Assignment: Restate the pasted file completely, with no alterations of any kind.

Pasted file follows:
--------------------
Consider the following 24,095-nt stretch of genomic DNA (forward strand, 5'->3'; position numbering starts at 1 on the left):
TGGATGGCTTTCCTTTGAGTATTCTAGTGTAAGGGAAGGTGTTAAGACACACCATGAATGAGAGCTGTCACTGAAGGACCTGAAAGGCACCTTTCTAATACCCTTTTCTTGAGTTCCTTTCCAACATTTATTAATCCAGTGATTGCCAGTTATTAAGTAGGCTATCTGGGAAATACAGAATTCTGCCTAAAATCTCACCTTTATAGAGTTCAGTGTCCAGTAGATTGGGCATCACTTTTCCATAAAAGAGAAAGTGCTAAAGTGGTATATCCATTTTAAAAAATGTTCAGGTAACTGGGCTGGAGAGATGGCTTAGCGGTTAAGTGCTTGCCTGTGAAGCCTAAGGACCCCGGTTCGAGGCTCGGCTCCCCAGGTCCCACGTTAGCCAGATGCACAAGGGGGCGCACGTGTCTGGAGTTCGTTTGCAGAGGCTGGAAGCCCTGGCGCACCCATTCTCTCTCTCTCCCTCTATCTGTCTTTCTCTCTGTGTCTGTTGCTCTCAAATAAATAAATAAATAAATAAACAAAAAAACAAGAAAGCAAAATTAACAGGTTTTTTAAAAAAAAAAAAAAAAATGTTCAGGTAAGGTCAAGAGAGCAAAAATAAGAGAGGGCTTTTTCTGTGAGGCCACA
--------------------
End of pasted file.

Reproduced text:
Consider the following 24,095-nt stretch of genomic DNA (forward strand, 5'->3'; position numbering starts at 1 on the left):
TGGATGGCTTTCCTTTGAGTATTCTAGTGTAAGGGAAGGTGTTAAGACACACCATGAATGAGAGCTGTCACTGAAGGACCTGAAAGGCACCTTTCTAATACCCTTTTCTTGAGTTCCTTTCCAACATTTATTAATCCAGTGATTGCCAGTTATTAAGTAGGCTATCTGGGAAATACAGAATTCTGCCTAAAATCTCACCTTTATAGAGTTCAGTGTCCAGTAGATTGGGCATCACTTTTCCATAAAAGAGAAAGTGCTAAAGTGGTATATCCATTTTAAAAAATGTTCAGGTAACTGGGCTGGAGAGATGGCTTAGCGGTTAAGTGCTTGCCTGTGAAGCCTAAGGACCCCGGTTCGAGGCTCGGCTCCCCAGGTCCCACGTTAGCCAGATGCACAAGGGGGCGCACGTGTCTGGAGTTCGTTTGCAGAGGCTGGAAGCCCTGGCGCACCCATTCTCTCTCTCTCCCTCTATCTGTCTTTCTCTCTGTGTCTGTTGCTCTCAAATAAATAAATAAATAAATAAACAAAAAAACAAGAAAGCAAAATTAACAGGTTTTTTAAAAAAAAAAAAAAAAATGTTCAGGTAAGGTCAAGAGAGCAAAAATAAGAGAGGGCTTTTTCTGTGAGGCCACA